The White House declared victory for the Affordable Care Act after a pair of federal appeals court decisions on Tuesday, saying one court’s ruling trumped another’s earlier in the day that dealt a significant blow to a key provision of the law.
“Another partisan attempt to harm the Affordable Care Act failed today,” White House press secretary Josh Earnest said in a statement. “This latest attempt was undermined by a unanimous judicial panel in the 4th Circuit. The law was designed to make health care affordable through tax credits — and it is working.”
The “partisan attempt” Earnest referred to was the 2-1 decision handed down by the U.S. Court of Appeals for the D.C. Circuit on Tuesday morning that invalidated an IRS regulation which allowed the implementation of health subsidies that are a crucial part of the Affordable Care Act. Earnest said this defeat was trumped by a unanimous 3-0 4th Circuit Court of Appeals ruling issued on Tuesday in Virginia that
held the key provision of Obamacare is legal.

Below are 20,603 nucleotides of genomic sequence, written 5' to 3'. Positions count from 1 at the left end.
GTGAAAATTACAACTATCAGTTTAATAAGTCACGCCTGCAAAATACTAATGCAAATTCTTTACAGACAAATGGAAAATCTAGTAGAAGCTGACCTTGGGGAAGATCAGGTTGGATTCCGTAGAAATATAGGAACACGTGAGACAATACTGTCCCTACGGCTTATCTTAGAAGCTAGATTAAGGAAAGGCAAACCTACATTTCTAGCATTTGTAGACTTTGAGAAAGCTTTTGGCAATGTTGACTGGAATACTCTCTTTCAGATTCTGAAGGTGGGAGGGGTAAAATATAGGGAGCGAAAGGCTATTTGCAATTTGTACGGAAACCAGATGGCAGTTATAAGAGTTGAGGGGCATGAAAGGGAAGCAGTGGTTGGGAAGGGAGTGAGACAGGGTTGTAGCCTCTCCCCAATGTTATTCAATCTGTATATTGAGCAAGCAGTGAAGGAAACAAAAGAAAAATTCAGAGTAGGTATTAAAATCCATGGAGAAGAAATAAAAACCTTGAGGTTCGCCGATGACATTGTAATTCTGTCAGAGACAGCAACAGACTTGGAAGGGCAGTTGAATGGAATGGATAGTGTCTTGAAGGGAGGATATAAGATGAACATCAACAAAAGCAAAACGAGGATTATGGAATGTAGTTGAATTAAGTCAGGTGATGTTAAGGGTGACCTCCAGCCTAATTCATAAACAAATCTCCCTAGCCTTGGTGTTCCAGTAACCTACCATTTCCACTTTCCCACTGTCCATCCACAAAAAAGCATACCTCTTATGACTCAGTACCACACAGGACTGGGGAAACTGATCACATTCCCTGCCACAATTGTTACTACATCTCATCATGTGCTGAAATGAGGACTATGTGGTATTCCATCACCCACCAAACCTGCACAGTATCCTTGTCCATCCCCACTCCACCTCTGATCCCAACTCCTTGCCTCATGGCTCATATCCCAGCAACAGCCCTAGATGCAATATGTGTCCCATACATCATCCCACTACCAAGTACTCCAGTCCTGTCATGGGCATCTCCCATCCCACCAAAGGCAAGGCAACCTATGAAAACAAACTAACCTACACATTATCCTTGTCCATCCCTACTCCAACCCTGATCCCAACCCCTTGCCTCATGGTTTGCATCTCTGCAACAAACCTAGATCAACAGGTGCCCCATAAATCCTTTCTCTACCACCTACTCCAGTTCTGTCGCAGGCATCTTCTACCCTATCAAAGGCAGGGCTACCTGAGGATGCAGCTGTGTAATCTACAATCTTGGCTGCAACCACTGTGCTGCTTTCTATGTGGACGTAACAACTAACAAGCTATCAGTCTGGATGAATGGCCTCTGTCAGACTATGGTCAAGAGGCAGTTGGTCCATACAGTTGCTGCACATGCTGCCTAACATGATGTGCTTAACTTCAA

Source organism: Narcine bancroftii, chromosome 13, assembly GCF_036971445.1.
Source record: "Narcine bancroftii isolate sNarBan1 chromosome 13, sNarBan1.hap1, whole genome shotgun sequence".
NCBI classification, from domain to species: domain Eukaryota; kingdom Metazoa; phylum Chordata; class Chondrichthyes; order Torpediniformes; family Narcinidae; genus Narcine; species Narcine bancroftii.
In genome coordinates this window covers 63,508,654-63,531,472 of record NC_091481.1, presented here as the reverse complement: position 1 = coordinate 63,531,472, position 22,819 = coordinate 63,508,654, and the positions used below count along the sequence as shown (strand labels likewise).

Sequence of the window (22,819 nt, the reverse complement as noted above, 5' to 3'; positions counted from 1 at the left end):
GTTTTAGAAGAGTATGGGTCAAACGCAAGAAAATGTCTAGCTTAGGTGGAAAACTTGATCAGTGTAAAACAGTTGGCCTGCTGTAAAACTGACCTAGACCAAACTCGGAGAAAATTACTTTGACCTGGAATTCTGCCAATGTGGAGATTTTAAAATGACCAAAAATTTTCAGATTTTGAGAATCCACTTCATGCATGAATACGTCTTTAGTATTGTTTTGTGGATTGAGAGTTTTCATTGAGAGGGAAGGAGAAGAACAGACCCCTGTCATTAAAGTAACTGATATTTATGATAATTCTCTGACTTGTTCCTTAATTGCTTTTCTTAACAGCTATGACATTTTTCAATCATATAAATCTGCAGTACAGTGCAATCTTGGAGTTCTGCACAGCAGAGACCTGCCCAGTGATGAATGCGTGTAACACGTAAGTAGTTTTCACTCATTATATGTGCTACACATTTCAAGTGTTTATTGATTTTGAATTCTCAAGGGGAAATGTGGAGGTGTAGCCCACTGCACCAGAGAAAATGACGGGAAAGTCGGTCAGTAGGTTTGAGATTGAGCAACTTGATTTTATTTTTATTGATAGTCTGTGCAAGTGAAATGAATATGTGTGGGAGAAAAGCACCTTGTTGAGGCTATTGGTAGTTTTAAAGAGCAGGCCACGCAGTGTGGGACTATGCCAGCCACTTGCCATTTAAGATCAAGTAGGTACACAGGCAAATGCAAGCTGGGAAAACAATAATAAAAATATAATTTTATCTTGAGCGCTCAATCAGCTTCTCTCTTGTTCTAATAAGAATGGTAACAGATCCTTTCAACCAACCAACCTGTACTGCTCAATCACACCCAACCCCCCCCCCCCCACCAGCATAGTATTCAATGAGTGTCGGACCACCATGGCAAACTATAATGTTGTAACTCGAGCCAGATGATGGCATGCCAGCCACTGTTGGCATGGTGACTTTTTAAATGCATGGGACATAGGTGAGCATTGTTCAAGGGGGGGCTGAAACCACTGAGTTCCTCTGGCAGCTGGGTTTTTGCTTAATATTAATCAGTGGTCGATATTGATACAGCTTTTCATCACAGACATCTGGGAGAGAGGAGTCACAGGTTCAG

Both cases dealt with the question of whether the federal government has the authority under the Affordable Care Act to distribute premium subsidies to help individuals buy health insurance.
The plaintiffs in both cases challenged the healthcare law by arguing the way it was written does not allow for subsidies to be provided by the federal government. They pointed to a statute that says subsidies should be issued to plans purchased “through an Exchange established by the State under Section 1311” of the Affordable Care Act. Section 1311 establishes the state-run exchanges. Because of this, the plaintiffs said the law does not permit subsidies in federal exchanges.
In response to these arguments in both cases, the federal government has maintained Congress’ intent in crafting the law was clear. Government lawyers argued the Affordable Care Act was created so as many people as possible would be able to acquire affordable health insurance with subsidies provided either through a federal or state exchange.
Despite the defeat in the D.C. Court of Appeals, going forward, the Obama administration does have the seeming legal edge. An administration official told Business Insider earlier Tuesday it will request an “en banc” hearing from the full D.C. Circuit Court reviewing the ruling. The court is split 7-4 toward Democratic appointees.
Because of this, legal experts consider it likely that, if the court does decide to review the panel’s decision with a full bench, the administration is likely to prevail. Either way, Tuesday’s dueling rulings could set the stage for a major Obamacare case in the Supreme Court.
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